University of Dayton faculty and students teamed up with the Miami Valley Spina Bifida Organization and Dayton Children’s Hospital to modify toy cars with push-button controls, headrests and more.
No one – much less a child – should be stuck inside a body that won’t move. Yet, our kids are unable explore on their own. Some cannot walk. Others can stand and even walk with crutches or other aids, but still have trouble keeping up with their typically-developing peers. Some cannot use their hands effectively or at all. Some can only move their heads and necks. These challenges mean that it is a lot harder for them to learn, grow and connect with others.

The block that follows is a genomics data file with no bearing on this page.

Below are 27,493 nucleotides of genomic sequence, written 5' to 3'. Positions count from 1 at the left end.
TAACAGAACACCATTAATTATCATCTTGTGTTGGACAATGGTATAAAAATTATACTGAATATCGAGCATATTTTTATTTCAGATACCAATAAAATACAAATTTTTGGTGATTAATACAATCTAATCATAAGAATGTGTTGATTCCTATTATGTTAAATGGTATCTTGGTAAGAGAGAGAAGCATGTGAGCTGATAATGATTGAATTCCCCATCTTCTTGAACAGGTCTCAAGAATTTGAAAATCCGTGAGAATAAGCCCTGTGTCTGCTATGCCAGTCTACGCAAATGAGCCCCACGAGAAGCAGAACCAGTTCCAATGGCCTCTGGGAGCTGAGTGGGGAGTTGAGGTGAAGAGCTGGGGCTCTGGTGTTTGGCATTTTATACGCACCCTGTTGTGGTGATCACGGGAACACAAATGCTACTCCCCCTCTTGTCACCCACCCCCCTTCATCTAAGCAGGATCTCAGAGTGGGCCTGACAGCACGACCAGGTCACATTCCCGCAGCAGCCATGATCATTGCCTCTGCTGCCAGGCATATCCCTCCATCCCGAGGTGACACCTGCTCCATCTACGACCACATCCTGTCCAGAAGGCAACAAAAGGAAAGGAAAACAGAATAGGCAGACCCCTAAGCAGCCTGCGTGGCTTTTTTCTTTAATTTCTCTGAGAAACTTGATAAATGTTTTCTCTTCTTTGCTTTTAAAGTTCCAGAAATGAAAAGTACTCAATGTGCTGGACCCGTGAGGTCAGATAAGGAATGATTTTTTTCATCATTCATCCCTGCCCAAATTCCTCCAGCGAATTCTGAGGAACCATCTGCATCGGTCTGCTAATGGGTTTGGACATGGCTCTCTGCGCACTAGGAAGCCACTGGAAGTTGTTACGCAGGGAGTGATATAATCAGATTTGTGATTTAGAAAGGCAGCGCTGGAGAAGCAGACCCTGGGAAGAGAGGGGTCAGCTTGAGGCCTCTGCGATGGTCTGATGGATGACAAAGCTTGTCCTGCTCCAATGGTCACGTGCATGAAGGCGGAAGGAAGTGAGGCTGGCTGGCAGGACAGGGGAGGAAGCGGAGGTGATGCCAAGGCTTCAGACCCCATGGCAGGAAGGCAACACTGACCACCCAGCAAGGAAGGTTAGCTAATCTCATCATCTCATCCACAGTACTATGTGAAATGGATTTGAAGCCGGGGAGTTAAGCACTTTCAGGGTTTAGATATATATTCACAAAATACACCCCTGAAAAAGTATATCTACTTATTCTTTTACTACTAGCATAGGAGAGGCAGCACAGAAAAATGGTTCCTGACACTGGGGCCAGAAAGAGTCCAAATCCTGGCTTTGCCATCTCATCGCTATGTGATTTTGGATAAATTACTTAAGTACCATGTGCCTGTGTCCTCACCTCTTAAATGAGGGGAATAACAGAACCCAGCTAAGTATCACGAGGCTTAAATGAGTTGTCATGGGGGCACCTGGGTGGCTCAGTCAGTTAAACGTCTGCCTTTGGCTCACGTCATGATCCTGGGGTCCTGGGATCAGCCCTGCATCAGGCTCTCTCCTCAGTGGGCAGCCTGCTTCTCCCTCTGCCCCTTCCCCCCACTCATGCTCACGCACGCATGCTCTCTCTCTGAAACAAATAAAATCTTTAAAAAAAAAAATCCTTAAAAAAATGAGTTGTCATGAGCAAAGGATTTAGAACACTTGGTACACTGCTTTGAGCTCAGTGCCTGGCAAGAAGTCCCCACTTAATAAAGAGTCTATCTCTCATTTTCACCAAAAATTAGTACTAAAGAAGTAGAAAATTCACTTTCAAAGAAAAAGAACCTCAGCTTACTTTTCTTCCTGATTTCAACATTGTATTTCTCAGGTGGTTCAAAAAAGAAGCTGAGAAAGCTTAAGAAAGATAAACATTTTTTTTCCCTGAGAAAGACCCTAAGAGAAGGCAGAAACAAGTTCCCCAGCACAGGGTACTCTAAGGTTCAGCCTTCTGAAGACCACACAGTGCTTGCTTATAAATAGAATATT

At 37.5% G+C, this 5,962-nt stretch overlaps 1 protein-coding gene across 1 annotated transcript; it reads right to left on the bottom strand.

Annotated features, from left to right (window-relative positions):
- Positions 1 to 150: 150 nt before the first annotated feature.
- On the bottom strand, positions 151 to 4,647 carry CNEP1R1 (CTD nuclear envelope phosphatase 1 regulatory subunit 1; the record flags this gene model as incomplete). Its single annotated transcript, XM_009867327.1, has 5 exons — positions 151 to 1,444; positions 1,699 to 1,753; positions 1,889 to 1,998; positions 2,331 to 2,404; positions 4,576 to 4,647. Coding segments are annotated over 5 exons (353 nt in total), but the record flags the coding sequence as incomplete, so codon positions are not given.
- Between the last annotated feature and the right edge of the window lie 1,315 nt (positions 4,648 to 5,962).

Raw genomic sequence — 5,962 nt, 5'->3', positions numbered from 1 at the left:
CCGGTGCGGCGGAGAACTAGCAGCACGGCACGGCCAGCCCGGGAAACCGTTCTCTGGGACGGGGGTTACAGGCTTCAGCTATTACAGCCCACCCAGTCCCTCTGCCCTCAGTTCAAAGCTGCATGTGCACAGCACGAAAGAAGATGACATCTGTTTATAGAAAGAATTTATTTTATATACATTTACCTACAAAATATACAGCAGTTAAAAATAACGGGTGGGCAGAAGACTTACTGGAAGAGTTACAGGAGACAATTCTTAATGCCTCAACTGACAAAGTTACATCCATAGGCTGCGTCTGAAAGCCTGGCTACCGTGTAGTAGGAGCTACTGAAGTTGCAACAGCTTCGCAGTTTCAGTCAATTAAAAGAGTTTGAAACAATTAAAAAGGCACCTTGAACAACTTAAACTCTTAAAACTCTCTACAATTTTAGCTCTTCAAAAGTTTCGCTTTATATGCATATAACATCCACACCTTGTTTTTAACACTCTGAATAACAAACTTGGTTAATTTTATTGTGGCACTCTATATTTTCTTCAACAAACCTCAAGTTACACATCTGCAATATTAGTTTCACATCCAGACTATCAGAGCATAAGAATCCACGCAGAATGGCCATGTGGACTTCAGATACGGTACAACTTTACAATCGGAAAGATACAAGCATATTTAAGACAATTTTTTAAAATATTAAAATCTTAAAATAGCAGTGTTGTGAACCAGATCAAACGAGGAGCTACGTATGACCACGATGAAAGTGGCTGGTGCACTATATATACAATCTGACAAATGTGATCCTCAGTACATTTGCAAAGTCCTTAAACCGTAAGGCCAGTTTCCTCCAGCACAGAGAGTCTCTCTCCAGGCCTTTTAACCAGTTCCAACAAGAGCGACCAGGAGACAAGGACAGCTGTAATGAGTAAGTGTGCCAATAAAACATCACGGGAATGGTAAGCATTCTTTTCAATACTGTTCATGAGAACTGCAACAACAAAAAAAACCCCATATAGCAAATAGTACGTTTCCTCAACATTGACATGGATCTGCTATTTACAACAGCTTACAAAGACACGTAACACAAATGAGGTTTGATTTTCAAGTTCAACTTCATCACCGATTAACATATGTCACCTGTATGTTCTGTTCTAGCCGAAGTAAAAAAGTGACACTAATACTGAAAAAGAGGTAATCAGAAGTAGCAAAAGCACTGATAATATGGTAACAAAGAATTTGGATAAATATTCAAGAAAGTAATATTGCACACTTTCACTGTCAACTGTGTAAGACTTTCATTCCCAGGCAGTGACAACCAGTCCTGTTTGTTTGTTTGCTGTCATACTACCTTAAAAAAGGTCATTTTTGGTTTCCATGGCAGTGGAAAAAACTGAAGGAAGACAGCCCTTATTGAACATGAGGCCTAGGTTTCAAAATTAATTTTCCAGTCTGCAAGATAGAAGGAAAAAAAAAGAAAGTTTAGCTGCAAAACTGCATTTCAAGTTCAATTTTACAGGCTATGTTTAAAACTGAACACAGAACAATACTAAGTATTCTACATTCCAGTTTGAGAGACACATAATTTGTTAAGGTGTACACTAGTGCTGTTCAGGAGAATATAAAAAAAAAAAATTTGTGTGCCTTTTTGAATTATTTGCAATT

When you meet our kids – our funny, determined, joyous, irrepressible kids – you will be just as determined as we are to get them racing. Read on to learn more about the kids we serve and how rideable cars make such a big difference in their lives.
Around the world, teams like ours are building cars to get kids with movement limitations racing, inspired by a grassroots initiative called "Go Baby Go!" developed at the University of Delaware. Today, there are independent branches of this initiative all over the world, including Geeks for Kids. The cars and the kids differ from place to place but the goal is the same: to get kids moving as early as possible so they can learn and grow.
To date, volunteers have built thousands of cars for kids with disabilities. Every story about these kids and their cars is unique, but all are exciting and inspiring. Here are just a few of our favorites.